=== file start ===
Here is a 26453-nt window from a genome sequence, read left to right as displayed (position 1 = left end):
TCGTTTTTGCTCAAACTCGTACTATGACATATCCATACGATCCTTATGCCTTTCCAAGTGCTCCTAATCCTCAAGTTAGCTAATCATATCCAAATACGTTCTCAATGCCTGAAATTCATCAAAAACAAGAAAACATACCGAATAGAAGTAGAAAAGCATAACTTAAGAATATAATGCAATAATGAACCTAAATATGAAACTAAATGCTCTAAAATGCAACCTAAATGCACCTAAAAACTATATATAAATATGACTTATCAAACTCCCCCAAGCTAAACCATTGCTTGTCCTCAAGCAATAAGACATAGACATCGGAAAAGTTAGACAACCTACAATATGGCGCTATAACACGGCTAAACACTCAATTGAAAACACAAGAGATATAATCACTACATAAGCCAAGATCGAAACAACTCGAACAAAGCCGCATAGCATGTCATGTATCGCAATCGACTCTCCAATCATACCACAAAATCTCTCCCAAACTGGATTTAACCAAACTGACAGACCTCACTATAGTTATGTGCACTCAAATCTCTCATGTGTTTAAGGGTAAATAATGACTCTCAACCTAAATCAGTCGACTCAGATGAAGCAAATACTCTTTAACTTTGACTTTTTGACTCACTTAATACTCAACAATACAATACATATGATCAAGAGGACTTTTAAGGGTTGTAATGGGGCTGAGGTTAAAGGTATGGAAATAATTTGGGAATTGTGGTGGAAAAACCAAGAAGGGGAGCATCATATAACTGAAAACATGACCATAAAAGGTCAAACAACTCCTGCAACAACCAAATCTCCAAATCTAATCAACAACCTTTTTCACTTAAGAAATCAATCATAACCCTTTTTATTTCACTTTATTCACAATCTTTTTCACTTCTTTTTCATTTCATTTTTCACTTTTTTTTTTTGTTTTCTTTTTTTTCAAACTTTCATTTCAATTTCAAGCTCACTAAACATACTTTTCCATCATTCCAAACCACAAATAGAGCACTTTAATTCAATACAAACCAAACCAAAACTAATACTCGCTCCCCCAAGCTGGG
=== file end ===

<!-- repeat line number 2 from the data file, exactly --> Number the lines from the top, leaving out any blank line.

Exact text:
TCGTTTTTGCTCAAACTCGTACTATGACATATCCATACGATCCTTATGCCTTTCCAAGTGCTCCTAATCCTCAAGTTAGCTAATCATATCCAAATACGTTCTCAATGCCTGAAATTCATCAAAAACAAGAAAACATACCGAATAGAAGTAGAAAAGCATAACTTAAGAATATAATGCAATAATGAACCTAAATATGAAACTAAATGCTCTAAAATGCAACCTAAATGCACCTAAAAACTATATATAAATATGACTTATCAAACTCCCCCAAGCTAAACCATTGCTTGTCCTCAAGCAATAAGACATAGACATCGGAAAAGTTAGACAACCTACAATATGGCGCTATAACACGGCTAAACACTCAATTGAAAACACAAGAGATATAATCACTACATAAGCCAAGATCGAAACAACTCGAACAAAGCCGCATAGCATGTCATGTATCGCAATCGACTCTCCAATCATACCACAAAATCTCTCCCAAACTGGATTTAACCAAACTGACAGACCTCACTATAGTTATGTGCACTCAAATCTCTCATGTGTTTAAGGGTAAATAATGACTCTCAACCTAAATCAGTCGACTCAGATGAAGCAAATACTCTTTAACTTTGACTTTTTGACTCACTTAATACTCAACAATACAATACATATGATCAAGAGGACTTTTAAGGGTTGTAATGGGGCTGAGGTTAAAGGTATGGAAATAATTTGGGAATTGTGGTGGAAAAACCAAGAAGGGGAGCATCATATAACTGAAAACATGACCATAAAAGGTCAAACAACTCCTGCAACAACCAAATCTCCAAATCTAATCAACAACCTTTTTCACTTAAGAAATCAATCATAACCCTTTTTATTTCACTTTATTCACAATCTTTTTCACTTCTTTTTCATTTCATTTTTCACTTTTTTTTTTTGTTTTCTTTTTTTTCAAACTTTCATTTCAATTTCAAGCTCACTAAACATACTTTTCCATCATTCCAAACCACAAATAGAGCACTTTAATTCAATACAAACCAAACCAAAACTAATACTCGCTCCCCCAAGCTGGG